ELLESMERE’S popular Cremorne Gardens was invaded over the Bank Holiday weekend by more than 50 sprites and a towering goddess to celebrate the arrival of spring.

The magical scene – called The Sprites of Spring – was created by Fizzgigs, Ellesmere’s Community Arts Group, with a central 12-foot figure was based on a famous painting of the goddess of spring and was clothed in purple and green robes with a flowing headdress.

The sprites were made by members of the arts group and the community, and proved to be hugely popular across the weekend, according to Fizzgigs chairman Ian Andrew.

“The restrictions mean that we can’t organise our usual events at the moment but we wanted to do something to celebrate May Day,” he said.

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“The figure of Primavera is based on the angel that was outside St Mary’s Church at Christmas.

"We wanted to surround her with a gathering of fun-loving sprites, some of them dancing around a maypole, others playing musical instruments and some just getting up to mischief."

The installation was formally declared open at 2pm on Saturday when Fizzgigs’ artistic director, Tony Lewery, welcomed the first visitors and two young people were presented with prizes for winning a competition to name two of the sprites.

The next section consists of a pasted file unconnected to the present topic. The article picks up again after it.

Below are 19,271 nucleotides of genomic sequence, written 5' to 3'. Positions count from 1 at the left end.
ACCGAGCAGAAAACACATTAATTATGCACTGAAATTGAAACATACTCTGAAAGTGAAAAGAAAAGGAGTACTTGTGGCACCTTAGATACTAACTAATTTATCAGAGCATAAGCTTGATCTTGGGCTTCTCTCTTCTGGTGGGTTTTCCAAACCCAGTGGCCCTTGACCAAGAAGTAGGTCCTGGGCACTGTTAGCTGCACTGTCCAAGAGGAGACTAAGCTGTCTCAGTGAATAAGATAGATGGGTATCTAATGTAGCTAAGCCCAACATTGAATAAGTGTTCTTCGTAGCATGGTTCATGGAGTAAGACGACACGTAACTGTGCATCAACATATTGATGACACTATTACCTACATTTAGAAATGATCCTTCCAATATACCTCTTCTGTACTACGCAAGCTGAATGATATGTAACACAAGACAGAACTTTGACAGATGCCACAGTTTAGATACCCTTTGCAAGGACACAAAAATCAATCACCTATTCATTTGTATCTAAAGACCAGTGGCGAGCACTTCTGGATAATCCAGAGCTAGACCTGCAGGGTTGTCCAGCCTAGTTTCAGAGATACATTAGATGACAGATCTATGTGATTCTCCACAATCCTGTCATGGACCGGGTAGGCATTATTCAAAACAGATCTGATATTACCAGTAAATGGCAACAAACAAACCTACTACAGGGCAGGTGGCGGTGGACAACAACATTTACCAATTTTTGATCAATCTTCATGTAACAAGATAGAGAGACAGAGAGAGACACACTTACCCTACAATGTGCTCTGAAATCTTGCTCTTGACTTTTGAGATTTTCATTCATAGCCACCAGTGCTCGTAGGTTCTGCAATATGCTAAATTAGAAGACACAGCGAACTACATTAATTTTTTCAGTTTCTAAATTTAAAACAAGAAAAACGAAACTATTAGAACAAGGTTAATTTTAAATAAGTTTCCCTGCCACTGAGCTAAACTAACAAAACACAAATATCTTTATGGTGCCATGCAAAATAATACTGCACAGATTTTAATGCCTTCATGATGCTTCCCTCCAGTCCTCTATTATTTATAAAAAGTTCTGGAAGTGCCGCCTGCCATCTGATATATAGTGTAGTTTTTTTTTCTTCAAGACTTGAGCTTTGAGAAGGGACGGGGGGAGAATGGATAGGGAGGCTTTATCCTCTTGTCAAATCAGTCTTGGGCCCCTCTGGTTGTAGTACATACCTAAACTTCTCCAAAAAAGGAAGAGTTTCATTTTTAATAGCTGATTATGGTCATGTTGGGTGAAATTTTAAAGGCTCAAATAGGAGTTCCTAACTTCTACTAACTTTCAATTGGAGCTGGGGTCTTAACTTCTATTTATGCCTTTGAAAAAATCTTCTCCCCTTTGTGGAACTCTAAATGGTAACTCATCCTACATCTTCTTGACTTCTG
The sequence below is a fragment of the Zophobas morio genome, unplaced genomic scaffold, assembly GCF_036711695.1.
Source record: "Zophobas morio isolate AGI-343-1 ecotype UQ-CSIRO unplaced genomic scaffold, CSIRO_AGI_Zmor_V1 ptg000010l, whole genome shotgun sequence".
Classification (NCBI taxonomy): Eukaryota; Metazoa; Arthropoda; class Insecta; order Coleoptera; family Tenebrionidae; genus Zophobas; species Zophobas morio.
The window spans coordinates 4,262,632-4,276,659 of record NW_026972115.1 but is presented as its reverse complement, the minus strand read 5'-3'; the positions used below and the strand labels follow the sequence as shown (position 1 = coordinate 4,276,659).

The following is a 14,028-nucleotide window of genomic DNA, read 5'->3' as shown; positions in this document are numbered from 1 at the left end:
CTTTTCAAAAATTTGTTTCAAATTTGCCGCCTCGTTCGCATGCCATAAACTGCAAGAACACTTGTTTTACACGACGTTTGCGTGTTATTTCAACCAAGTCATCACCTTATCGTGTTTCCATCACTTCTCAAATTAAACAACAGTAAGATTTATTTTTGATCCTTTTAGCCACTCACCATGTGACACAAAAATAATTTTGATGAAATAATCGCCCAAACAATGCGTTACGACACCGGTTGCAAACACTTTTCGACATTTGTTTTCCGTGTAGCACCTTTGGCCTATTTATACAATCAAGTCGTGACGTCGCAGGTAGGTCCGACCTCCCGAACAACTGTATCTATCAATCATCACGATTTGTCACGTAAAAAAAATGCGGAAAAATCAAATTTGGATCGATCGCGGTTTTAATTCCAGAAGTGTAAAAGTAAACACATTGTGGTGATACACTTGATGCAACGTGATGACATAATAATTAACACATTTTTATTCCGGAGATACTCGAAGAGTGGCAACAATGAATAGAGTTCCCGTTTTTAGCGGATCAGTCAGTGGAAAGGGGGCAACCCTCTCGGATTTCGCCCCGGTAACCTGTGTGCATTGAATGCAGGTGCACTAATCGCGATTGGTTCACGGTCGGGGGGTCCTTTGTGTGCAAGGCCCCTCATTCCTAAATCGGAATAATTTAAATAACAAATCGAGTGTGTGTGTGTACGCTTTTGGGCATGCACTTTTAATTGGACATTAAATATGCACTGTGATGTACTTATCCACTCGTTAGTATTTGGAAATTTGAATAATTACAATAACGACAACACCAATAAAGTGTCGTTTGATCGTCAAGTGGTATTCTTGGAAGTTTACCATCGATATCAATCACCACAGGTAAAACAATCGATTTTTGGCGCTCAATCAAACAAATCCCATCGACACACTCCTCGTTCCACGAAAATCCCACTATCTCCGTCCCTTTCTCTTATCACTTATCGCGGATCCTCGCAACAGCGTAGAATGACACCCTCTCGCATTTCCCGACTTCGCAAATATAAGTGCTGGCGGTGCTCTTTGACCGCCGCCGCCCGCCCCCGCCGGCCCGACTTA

Joshua Humphreys, aged six from Tetchill, won the prize in the four to seven age group with the name Jebbadiah.

He said: "I knew the name of the lady who is famous for doing something special, Eglantyne Jebb. So I added on to her name."

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Evie-Rose Rodenhurst, from Oswestry, won the prize in the 8-10 age group with the name Rosie Rainbow.

She said: "The stripes in her dress are like some of the colours of the rainbow, and I like the alliteration.

"Rosie Rainbow is playing a clarinet and and I was delighted to learn that its maker – Anna Hayes – would be playing her own clarinet for real after the prize giving."

The installation was in place across Saturday, Sunday and Monday with live music on the first two days.

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